• A bull elk bugles in Yellowstone National Park


    National Park ID,MT,WY

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  • Craig Pass Closed for the Season; Mammoth to Norris, Expect 30-minute Delays

    The road linking West Thumb and Old Faithful is closed for the season—traffic should detour through West Thumb, Lake, and Canyon. More »

Natural & Cultural Resources Vital Signs

Yellowstone National Park’s “Natural Resource Vital Signs” report is a valuable tool used to assist park managers and scientists more fully understand the status of important indicators of resource condition. The report published by the Yellowstone Center for Resources (YCR) helps inform resource management decisions and supports ongoing and future research needs. The first report was conducted and published in 2008.

Park scientists and their cooperators report on data from more than two dozen indicators to study the influences, both inside and outside of the park, that affect Yellowstone’s overall ecological status and the condition of cultural resources. Ecological indicators include ecosystem processes such as wildland fire, as well as, the status of native species and stressors such as wildlife disease and non-native species.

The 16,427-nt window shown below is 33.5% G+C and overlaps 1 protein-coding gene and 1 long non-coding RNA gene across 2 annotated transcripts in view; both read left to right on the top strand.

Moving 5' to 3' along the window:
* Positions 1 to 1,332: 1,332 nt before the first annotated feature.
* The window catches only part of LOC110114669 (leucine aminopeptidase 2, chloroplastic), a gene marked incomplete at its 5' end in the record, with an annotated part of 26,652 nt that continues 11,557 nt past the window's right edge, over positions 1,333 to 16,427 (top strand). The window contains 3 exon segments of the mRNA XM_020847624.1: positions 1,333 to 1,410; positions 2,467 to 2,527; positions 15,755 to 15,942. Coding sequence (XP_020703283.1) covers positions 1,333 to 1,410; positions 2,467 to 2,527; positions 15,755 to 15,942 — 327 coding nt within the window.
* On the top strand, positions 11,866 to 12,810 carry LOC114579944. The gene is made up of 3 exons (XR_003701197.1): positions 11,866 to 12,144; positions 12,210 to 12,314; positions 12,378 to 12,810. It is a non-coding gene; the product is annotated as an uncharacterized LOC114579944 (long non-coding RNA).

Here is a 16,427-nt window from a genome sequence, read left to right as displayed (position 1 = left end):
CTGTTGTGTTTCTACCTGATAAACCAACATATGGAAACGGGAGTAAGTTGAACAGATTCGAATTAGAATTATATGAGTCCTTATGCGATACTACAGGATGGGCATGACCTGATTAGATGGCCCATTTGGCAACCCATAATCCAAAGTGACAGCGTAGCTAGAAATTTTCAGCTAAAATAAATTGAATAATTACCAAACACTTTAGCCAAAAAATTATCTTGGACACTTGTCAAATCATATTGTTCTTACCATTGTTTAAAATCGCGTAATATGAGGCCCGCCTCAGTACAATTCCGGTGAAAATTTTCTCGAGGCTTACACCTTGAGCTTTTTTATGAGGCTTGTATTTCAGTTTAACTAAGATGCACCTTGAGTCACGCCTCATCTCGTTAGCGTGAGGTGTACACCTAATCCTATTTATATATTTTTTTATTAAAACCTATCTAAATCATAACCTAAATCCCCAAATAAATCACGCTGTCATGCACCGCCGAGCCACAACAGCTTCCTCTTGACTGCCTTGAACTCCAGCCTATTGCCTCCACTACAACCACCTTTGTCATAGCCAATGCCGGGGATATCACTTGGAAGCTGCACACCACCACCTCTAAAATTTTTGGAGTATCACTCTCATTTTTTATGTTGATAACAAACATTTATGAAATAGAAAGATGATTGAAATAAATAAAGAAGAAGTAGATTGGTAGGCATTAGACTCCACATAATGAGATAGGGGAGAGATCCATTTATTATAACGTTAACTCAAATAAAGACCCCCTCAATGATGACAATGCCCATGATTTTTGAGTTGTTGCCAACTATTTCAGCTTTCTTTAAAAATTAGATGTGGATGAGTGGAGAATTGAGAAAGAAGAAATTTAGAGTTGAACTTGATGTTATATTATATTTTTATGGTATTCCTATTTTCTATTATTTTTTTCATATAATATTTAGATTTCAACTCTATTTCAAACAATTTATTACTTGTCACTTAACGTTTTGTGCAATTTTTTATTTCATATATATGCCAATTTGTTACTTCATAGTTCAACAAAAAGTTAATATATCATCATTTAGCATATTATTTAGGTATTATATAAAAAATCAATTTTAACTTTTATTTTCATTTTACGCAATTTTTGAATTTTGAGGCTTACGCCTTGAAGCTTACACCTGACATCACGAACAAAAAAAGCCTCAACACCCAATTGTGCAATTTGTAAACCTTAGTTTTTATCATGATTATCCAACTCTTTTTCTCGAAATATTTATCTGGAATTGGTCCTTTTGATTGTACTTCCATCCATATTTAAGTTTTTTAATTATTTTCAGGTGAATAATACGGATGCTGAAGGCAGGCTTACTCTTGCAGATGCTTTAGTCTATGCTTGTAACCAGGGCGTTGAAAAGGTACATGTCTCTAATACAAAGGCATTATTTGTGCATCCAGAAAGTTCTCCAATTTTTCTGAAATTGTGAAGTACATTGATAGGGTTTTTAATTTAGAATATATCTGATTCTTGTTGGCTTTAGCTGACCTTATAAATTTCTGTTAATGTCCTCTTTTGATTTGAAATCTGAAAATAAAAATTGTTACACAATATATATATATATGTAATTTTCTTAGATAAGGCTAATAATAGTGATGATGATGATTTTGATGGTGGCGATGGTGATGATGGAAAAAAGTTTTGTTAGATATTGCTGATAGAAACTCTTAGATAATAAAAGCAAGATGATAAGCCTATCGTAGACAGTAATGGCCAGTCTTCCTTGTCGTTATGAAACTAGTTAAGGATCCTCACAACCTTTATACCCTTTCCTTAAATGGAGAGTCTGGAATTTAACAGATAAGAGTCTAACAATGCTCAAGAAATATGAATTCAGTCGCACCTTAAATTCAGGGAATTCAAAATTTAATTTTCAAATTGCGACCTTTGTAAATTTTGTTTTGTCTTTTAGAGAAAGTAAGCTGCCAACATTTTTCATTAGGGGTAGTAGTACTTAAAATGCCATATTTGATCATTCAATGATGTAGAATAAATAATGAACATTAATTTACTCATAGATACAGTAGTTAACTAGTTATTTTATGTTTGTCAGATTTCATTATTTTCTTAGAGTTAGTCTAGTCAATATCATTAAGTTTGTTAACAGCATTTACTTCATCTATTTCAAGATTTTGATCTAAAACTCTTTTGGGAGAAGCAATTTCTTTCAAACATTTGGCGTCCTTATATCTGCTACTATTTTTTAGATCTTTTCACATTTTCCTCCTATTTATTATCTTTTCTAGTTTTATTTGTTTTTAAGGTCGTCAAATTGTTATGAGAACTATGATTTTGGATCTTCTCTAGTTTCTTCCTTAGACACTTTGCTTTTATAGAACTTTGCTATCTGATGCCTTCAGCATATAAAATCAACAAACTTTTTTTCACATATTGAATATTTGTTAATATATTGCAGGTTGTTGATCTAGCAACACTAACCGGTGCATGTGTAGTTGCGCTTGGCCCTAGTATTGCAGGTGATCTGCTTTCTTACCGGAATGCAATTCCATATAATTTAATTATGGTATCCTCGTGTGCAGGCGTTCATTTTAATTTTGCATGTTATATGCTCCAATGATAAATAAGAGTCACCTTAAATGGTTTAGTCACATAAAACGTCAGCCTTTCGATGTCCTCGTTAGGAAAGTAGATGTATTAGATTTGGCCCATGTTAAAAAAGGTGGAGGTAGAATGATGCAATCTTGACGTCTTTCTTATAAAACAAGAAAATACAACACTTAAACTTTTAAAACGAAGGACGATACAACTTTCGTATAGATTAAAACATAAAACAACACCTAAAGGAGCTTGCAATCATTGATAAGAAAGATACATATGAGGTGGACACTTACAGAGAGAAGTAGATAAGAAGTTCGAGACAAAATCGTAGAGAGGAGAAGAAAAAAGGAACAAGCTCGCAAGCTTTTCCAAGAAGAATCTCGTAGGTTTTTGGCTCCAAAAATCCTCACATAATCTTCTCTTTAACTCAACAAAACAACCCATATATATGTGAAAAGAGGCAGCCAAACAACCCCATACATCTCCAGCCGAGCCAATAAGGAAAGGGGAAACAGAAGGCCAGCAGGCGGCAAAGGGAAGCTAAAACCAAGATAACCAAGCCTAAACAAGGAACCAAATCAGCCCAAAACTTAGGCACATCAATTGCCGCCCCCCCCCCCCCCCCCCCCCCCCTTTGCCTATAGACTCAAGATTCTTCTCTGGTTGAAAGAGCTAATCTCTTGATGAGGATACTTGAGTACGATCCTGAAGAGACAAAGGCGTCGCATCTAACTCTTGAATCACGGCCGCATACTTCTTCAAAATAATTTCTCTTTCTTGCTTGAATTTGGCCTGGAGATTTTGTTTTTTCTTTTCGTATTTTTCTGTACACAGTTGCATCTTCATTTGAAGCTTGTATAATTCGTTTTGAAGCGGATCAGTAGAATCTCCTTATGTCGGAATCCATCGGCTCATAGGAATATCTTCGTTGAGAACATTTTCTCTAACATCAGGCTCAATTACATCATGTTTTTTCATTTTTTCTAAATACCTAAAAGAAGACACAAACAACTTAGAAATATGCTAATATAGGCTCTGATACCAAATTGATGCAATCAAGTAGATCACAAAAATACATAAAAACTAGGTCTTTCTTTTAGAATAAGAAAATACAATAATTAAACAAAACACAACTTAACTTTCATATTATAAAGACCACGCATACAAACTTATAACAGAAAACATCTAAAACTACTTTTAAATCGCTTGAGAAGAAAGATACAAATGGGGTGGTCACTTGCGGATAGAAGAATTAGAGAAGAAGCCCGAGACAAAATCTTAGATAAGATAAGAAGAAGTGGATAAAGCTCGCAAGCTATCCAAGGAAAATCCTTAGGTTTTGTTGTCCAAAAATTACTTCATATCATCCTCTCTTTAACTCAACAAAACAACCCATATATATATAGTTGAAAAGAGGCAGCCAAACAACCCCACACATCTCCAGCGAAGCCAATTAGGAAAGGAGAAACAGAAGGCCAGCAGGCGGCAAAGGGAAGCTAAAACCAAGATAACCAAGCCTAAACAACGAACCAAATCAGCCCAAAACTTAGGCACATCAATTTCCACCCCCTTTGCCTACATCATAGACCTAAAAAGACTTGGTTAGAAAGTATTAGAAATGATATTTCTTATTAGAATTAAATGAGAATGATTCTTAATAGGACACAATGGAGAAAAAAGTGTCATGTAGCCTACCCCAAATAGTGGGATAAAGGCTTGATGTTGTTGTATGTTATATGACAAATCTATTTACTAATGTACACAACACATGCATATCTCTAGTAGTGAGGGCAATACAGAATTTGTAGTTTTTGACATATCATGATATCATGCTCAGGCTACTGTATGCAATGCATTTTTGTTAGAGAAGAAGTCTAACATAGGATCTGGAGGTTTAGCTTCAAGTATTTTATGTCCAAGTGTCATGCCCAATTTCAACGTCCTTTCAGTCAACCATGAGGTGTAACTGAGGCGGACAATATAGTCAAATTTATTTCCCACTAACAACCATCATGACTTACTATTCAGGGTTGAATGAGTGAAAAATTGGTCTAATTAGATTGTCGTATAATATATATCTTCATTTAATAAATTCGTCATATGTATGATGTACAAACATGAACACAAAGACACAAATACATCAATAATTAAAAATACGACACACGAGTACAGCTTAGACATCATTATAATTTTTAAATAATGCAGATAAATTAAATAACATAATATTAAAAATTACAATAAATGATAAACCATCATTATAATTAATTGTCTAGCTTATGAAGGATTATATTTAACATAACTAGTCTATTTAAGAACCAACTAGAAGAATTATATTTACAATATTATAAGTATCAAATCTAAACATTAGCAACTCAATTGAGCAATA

Cover from the 2013 Vital Signs Report with underwater image of cutthroat trout.

2013 Yellowstone National Park Natural and Cultural Resources Vital Signs

2013 Natural & Cultural Resources Vital Signs Report (2.18 MB pdf)

The cover of the 2011 Vital Signs Report highlights the Mammoth Terraces.

Yellowstone National Park Natural Resource Vital Signs, 2011

Natural Resource Vital Signs, 2011 (3.5 MB pdf)

2008 Vital Signs cover with a photo of the colorful Grand Prismatic

2008 Report in Natural Resource Vital Signs

Superintendent’s 2008 Report on Natural Resource Vital Signs (6.8 MB pdf)

Did You Know?

Dog Hooked to Travois for Transporting Goods.

Some groups of Shoshone Indians, who adapted to a mountain existence, chose not to acquire the horse. These included the Sheep Eaters, or Tukudika, who used dogs to transport food, hides, and other provisions. The Sheep Eaters lived in many locations in Yellowstone.